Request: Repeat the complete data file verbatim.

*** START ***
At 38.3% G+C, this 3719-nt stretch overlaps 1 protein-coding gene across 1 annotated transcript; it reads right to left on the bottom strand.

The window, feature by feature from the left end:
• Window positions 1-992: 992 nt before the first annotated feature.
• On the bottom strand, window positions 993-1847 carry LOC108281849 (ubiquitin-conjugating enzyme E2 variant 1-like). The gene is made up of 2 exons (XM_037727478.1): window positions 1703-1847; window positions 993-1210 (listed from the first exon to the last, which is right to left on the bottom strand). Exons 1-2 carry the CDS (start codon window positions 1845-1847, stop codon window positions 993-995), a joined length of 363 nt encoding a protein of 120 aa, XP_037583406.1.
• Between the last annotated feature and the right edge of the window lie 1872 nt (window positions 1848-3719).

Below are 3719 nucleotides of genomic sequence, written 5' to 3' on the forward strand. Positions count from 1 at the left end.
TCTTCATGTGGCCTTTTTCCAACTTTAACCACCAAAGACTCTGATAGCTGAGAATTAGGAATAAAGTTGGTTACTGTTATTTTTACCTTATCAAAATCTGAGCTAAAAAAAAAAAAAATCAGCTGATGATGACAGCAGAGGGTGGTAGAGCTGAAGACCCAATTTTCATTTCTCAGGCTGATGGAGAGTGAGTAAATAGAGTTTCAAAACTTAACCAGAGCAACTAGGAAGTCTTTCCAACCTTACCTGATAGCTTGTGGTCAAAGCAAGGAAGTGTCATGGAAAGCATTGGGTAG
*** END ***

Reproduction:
At 38.3% G+C, this 3719-nt stretch overlaps 1 protein-coding gene across 1 annotated transcript; it reads right to left on the bottom strand.

The window, feature by feature from the left end:
• Window positions 1-992: 992 nt before the first annotated feature.
• On the bottom strand, window positions 993-1847 carry LOC108281849 (ubiquitin-conjugating enzyme E2 variant 1-like). The gene is made up of 2 exons (XM_037727478.1): window positions 1703-1847; window positions 993-1210 (listed from the first exon to the last, which is right to left on the bottom strand). Exons 1-2 carry the CDS (start codon window positions 1845-1847, stop codon window positions 993-995), a joined length of 363 nt encoding a protein of 120 aa, XP_037583406.1.
• Between the last annotated feature and the right edge of the window lie 1872 nt (window positions 1848-3719).

Below are 3719 nucleotides of genomic sequence, written 5' to 3' on the forward strand. Positions count from 1 at the left end.
TCTTCATGTGGCCTTTTTCCAACTTTAACCACCAAAGACTCTGATAGCTGAGAATTAGGAATAAAGTTGGTTACTGTTATTTTTACCTTATCAAAATCTGAGCTAAAAAAAAAAAAAATCAGCTGATGATGACAGCAGAGGGTGGTAGAGCTGAAGACCCAATTTTCATTTCTCAGGCTGATGGAGAGTGAGTAAATAGAGTTTCAAAACTTAACCAGAGCAACTAGGAAGTCTTTCCAACCTTACCTGATAGCTTGTGGTCAAAGCAAGGAAGTGTCATGGAAAGCATTGGGTAG